(no subject) - lazyknight - Oct. 30th, 2006 06:35 pm (UTC) - Expand
(no subject) - sollersuk - Oct. 30th, 2006 08:25 pm (UTC) - Expand
(no subject) - oursin - Oct. 30th, 2006 08:44 pm (UTC) - Expand
fjm
Oct. 30th, 2006 05:35 pm (UTC)
Have you met the Peace Poppy? White instead of red. First produced by the Peace Pledge Union in 1921. Available at all good Quaker book stores (ie Friends House on Euston Road).

I believe the other point about poppies is that they grow best in churned earth, and thrive rather well on blood fertiliser.
owlfish
Oct. 30th, 2006 06:18 pm (UTC)
I've read about the Peace Poppy but never seen one worn.
(no subject) - sollersuk - Oct. 30th, 2006 08:27 pm (UTC) - Expand
(no subject) - fjm - Oct. 30th, 2006 09:34 pm (UTC) - Expand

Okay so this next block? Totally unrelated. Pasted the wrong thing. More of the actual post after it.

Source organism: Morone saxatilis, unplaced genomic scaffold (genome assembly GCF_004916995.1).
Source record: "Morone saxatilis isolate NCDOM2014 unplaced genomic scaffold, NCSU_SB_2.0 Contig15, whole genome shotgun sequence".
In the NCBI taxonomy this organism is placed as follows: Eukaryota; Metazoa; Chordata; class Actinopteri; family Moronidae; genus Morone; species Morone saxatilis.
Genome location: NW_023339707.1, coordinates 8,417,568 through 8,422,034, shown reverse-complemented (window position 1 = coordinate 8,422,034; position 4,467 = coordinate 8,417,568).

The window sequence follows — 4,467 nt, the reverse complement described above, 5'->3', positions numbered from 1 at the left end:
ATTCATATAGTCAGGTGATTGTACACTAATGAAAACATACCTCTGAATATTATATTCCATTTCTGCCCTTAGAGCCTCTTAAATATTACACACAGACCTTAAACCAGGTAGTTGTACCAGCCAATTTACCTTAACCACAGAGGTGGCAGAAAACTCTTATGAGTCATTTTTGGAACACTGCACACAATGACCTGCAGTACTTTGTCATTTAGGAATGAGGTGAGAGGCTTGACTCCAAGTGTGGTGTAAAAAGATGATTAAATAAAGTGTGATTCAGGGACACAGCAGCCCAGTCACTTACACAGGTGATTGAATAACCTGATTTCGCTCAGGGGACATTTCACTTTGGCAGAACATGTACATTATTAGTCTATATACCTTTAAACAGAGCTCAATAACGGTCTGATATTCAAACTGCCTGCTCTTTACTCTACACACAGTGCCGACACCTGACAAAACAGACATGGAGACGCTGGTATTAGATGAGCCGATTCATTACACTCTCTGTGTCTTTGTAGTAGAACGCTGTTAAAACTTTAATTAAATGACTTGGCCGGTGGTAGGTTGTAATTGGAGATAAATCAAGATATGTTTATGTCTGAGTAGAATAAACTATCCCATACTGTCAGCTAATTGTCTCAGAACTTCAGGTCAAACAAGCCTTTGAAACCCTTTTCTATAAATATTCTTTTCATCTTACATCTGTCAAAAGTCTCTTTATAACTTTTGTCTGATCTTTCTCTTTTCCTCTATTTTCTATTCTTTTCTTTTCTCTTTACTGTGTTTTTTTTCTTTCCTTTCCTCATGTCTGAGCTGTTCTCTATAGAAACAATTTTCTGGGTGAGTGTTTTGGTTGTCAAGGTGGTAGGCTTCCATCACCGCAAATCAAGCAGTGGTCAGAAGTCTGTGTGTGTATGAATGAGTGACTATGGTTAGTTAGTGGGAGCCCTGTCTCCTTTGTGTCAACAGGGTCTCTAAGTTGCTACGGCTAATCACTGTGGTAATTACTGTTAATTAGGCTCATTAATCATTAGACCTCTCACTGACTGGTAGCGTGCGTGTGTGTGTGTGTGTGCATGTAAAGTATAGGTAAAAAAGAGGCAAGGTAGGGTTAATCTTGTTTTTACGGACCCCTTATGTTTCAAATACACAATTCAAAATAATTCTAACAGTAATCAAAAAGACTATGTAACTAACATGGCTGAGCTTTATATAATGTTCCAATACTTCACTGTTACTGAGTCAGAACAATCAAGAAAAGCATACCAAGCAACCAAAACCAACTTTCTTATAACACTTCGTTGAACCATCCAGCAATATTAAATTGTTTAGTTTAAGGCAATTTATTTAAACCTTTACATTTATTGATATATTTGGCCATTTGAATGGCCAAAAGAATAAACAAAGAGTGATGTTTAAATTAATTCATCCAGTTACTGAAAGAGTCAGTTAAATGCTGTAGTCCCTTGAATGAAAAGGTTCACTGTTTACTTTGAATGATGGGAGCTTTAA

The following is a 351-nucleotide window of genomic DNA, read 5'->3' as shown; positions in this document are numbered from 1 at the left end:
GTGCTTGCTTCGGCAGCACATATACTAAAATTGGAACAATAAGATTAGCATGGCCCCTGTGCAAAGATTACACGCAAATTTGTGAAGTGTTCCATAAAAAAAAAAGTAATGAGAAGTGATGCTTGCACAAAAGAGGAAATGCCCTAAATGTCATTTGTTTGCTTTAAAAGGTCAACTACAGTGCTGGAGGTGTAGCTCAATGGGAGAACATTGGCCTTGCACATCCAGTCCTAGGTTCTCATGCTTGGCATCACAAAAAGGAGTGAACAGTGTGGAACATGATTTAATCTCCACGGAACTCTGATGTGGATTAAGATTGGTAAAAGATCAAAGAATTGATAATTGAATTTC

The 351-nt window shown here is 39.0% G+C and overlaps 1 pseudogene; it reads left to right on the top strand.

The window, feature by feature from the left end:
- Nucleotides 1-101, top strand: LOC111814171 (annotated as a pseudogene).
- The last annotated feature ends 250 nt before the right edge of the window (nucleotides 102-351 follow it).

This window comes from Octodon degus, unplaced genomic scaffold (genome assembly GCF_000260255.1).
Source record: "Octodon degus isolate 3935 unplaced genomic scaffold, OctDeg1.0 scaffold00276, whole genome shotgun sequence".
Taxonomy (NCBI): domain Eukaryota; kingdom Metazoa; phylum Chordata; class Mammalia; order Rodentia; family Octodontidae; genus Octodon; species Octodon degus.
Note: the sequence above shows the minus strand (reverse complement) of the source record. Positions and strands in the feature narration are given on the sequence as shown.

(no subject) - a_d_medievalist - Oct. 30th, 2006 09:58 pm (UTC) - Expand
(no subject) - oursin - Oct. 30th, 2006 08:45 pm (UTC) - Expand
(no subject) - fjm - Oct. 30th, 2006 09:31 pm (UTC) - Expand
gillo
Oct. 30th, 2006 06:00 pm (UTC)
As lots of other people have said, the poppies are made by disabled ex-servicemen and are to support the British Legion, so florists are not really involved - though they can, I believe, order them to make up more complicated wreaths.

It's not - and I hope never will be - a "fun" thing to wear a poppy - they are worn in commemoration because they grow particularly well in recently churned-up soil, as on the Somme and at Ypres. Isaac Rosenberg and John McCrae both wrote poems in which they figure largely. Here's one by Rosenberg:

In The Trenches


I snatched two poppies
From the parapet’s ledge,
Two bright red poppies
That winked on the ledge.
Behind my ear
I stuck one through,
One blood red poppy
I gave to you.

The sandbags narrowed
And screwed out our jest,
And tore the poppy
You had on your breast ...